An audience could be one particular individual or a group of people observing and evaluating a certain deviant act. 'The critical variable in the study of deviance... is the social audience rather than the individual actor, since it is the audience which eventually determines whether or not any episode of behaviour is labelled deviant' (Goode, 1990, pg 61) The interactive perspective highlights three possible types of audiences. The first being 'society at large', everyone in the community sharing a common view of what they consider deviant behaviour.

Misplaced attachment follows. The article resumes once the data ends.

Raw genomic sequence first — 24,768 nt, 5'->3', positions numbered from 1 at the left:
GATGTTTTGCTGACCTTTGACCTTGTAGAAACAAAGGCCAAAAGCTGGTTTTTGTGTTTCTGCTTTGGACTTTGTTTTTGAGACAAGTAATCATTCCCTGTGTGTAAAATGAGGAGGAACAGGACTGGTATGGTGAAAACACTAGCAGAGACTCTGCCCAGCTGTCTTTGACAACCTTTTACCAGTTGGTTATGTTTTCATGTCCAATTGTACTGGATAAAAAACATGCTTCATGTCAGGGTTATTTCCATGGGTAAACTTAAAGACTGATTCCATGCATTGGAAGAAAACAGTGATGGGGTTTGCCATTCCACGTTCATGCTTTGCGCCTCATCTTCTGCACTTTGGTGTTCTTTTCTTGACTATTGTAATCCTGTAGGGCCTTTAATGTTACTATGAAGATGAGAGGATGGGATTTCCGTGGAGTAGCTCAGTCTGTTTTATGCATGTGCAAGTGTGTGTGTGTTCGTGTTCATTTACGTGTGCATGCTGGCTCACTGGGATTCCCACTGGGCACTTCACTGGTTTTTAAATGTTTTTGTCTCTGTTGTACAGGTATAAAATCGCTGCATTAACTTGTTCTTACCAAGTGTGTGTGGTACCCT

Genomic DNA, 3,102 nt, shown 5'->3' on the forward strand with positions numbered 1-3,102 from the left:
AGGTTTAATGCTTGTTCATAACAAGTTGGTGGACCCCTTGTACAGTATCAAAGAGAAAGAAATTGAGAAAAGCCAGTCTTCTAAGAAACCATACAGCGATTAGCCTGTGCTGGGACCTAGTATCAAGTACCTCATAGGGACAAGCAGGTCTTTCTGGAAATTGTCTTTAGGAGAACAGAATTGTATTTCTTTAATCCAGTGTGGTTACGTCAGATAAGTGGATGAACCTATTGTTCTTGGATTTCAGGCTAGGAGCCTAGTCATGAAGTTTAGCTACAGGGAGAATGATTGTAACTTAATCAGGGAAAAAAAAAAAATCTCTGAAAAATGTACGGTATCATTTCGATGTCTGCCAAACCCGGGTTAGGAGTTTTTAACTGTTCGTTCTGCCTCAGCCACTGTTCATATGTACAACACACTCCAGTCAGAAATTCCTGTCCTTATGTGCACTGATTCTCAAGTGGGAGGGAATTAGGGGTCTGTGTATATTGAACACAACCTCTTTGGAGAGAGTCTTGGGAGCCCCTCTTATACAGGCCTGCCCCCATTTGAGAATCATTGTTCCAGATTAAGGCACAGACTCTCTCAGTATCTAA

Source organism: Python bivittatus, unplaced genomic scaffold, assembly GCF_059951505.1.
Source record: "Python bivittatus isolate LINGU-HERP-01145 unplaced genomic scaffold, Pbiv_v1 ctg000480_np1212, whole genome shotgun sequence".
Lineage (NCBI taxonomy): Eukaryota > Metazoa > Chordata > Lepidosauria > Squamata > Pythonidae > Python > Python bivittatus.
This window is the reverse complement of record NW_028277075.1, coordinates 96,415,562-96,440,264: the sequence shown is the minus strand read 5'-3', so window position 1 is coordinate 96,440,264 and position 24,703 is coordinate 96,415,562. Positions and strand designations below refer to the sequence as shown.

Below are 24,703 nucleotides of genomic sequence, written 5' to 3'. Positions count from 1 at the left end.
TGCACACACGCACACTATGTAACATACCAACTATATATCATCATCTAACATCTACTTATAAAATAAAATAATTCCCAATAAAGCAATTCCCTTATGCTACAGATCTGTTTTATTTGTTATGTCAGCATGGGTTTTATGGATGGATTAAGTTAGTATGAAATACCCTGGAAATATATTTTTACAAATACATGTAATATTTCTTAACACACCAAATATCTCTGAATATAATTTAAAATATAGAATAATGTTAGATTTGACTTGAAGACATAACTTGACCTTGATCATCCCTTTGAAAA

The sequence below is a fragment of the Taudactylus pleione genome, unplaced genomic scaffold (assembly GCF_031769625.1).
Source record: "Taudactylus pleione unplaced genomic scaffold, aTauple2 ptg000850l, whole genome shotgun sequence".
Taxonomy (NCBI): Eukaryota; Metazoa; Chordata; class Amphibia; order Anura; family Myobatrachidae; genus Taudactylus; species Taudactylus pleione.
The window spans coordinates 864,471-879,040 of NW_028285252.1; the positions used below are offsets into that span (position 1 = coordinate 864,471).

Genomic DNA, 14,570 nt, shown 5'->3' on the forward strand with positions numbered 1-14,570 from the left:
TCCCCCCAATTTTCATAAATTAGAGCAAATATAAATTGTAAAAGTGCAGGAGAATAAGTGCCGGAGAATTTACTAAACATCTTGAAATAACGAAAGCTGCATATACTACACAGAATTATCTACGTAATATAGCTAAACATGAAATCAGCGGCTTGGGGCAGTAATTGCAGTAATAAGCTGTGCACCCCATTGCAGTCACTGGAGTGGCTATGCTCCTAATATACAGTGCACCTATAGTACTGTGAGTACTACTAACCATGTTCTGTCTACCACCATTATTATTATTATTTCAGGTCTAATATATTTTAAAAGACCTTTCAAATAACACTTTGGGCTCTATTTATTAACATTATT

The second type of audience is that of 'ones significant others', explaining that most people tend to share the same views of their close relative and friends. Lastly the third form of audience is that of 'official and organisational agents of social control', who are responsible for informing people what is considered a law breaking deviant offence. (Pontell, 1999, pg 130) In order to effectively explain deviant behaviour we have to look at how particular moral meanings are constructed. 'Notions of right and wrong come to be defined over time within specific social and cultural settings.' (Goode, 1990, pg 62) Howard Becker addressed the incredible effects that 'Moral Entrepreneurs' have on shaping public perceptions of deviance. Moral entrepreneurs are powerful groups who 'try to ensure that their understandings of particular actions become widely accepted.' (Goode, 1990, pg 64) Becker studied the incident of 'marijuana becoming a criminal offence', and how certain 'moral entrepreneurs' effectively shaped public perceptions of the typical marijuana user to that of a certain 'deviant.' This explains why certain behaviour's, like marijuana use, make a sudden turn to being defined as 'deviant.' Reflexivity is directly related to Charles Cooley and his theory of the 'Looking Glass Self.' As discussed earlier, it focuses on looking at ourselves through the eyes of other people. When people see us in a certain way, the views these people have by far have a sure impact on labelling possible deviant behaviour.